Vision: Great vision with the ball in his hands.  Finds cutback lanes, and eludes tacklers down field.  Shows good ability as a returner, and when getting the ball on an end around.  Also was used sparingly as a running back, showing some versatility in what you can do with him.


Raw: Patterson is still an extremely raw athlete, and while there’s a ton of upside, there’s also a very low floor at the next level.  Will need to learn how to run a complete route tree, as well as proper technique for fighting off press coverage.  He also wasn’t asked to high point the football on a regular basis, so he will need to prove he can do so.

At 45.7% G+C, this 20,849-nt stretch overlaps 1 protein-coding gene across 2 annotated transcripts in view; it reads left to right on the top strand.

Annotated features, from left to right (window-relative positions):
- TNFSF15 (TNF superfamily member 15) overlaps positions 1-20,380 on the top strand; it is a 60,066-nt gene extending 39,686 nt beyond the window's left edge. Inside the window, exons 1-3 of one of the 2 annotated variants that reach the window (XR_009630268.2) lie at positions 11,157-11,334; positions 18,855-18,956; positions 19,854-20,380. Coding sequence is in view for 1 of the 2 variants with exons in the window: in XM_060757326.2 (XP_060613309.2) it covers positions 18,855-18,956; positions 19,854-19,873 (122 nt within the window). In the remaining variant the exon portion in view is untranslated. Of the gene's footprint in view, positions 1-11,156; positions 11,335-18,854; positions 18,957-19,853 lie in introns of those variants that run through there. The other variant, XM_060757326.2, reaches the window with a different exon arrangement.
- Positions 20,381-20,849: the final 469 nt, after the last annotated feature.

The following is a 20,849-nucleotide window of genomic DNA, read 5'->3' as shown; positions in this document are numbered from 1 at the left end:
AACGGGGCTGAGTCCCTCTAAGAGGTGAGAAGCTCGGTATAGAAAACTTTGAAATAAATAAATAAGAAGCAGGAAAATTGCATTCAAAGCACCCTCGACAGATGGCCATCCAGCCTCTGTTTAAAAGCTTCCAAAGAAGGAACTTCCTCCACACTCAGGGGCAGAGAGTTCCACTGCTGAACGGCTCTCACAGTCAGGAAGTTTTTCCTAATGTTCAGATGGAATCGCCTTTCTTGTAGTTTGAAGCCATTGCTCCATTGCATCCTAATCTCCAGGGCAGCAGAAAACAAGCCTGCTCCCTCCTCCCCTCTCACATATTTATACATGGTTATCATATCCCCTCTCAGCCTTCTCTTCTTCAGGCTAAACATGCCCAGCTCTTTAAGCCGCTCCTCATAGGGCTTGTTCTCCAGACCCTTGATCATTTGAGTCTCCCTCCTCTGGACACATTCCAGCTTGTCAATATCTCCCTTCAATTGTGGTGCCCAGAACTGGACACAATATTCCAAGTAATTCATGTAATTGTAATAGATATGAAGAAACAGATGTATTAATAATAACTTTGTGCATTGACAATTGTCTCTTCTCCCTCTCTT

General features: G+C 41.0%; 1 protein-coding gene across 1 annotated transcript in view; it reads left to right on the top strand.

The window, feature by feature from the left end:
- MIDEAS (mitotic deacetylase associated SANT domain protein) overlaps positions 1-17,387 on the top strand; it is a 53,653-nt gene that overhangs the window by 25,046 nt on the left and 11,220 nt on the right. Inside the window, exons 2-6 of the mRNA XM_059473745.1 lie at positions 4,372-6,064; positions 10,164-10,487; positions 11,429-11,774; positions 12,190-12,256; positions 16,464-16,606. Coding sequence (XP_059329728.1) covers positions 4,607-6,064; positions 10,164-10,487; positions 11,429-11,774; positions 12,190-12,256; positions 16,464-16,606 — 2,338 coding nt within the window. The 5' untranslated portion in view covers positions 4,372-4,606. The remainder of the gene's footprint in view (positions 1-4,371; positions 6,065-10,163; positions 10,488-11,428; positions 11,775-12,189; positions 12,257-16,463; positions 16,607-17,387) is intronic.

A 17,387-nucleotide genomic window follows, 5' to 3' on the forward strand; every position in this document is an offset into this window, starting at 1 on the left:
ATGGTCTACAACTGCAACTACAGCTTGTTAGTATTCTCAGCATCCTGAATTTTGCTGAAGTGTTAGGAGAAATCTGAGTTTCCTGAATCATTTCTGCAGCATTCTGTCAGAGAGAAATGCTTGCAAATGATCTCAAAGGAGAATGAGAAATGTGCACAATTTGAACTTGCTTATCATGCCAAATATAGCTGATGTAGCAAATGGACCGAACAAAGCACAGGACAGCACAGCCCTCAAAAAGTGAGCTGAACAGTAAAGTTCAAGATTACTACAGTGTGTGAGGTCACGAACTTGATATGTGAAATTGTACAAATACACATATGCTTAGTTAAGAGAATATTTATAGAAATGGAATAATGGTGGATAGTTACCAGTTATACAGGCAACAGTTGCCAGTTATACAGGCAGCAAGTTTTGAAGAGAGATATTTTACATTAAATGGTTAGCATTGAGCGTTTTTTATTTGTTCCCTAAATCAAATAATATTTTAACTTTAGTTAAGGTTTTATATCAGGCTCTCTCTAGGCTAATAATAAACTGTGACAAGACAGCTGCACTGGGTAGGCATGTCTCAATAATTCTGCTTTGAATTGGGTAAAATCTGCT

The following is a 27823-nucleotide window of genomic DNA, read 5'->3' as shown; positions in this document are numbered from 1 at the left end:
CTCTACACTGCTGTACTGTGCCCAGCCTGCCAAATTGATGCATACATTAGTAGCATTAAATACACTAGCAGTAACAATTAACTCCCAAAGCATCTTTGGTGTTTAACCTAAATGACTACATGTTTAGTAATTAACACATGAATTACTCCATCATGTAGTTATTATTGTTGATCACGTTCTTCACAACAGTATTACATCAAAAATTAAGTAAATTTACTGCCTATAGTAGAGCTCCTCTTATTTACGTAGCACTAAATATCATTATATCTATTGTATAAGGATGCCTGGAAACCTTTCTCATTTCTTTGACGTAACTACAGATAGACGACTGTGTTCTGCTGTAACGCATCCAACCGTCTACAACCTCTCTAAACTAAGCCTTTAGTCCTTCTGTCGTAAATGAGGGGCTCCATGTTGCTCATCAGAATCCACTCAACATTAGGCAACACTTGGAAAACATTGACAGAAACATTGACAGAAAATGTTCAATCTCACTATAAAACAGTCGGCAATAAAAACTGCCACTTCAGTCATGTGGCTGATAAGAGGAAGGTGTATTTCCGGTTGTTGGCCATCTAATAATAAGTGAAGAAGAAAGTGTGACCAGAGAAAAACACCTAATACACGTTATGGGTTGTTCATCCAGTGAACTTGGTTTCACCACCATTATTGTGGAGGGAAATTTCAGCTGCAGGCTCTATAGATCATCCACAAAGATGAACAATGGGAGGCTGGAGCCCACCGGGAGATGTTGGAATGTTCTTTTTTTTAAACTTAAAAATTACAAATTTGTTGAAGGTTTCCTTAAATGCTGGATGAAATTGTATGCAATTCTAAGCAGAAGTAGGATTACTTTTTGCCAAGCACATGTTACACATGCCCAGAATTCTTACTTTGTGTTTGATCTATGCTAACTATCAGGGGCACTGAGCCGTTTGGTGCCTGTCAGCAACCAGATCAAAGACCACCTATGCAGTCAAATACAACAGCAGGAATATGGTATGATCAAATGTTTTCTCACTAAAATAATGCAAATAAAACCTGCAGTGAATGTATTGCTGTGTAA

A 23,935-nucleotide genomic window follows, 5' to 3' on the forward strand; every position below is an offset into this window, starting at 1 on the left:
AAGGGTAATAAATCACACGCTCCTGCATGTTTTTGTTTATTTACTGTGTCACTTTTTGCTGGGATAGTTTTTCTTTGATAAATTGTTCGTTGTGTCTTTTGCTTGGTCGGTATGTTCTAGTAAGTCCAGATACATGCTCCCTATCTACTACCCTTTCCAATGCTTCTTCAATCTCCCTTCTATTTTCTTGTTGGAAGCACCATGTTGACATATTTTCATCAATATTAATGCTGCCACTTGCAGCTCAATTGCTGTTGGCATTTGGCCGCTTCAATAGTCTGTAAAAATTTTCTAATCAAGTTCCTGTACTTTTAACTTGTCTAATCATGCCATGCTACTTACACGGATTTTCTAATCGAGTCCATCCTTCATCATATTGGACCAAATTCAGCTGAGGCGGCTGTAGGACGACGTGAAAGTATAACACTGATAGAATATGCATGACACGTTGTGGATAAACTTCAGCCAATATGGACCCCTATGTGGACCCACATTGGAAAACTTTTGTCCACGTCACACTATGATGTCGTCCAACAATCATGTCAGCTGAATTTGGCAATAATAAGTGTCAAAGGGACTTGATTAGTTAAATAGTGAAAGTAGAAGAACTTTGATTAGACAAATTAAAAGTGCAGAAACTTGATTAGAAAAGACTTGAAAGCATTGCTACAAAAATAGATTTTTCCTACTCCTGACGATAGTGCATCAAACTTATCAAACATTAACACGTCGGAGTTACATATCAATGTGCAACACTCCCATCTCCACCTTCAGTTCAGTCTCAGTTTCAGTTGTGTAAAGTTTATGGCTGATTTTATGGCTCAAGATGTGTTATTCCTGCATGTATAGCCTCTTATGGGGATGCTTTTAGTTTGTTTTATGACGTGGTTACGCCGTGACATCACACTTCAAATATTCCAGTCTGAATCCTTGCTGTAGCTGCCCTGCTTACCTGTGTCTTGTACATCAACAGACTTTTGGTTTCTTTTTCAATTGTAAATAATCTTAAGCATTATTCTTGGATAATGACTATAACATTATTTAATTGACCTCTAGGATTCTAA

Hands: Consistently lets the ball get into his chest, instead of catching with his hands.  This could cause issues with completing catches on a regular basis at the next level.
Aggressiveness: While you always like to see a player fight on plays, sometimes it’s best to know when to call it quits.  Patterson shows a great desire to make plays out of nothing, however at times it can come back to bite him.  At times he found himself losing yards after the catch just because he tried to cut back to the other side of the field instead of lowering his shoulder and picking up what he could.